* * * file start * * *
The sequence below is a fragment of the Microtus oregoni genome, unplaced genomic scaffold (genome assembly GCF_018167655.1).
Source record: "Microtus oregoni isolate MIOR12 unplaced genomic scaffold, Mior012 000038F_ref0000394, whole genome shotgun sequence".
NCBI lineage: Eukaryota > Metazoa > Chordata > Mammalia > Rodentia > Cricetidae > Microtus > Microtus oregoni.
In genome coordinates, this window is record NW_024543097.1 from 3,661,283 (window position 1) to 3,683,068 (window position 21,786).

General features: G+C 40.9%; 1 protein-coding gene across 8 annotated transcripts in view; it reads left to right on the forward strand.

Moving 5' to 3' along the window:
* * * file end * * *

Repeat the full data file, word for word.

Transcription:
The sequence below is a fragment of the Microtus oregoni genome, unplaced genomic scaffold (genome assembly GCF_018167655.1).
Source record: "Microtus oregoni isolate MIOR12 unplaced genomic scaffold, Mior012 000038F_ref0000394, whole genome shotgun sequence".
NCBI lineage: Eukaryota > Metazoa > Chordata > Mammalia > Rodentia > Cricetidae > Microtus > Microtus oregoni.
In genome coordinates, this window is record NW_024543097.1 from 3,661,283 (window position 1) to 3,683,068 (window position 21,786).

General features: G+C 40.9%; 1 protein-coding gene across 8 annotated transcripts in view; it reads left to right on the forward strand.

Moving 5' to 3' along the window: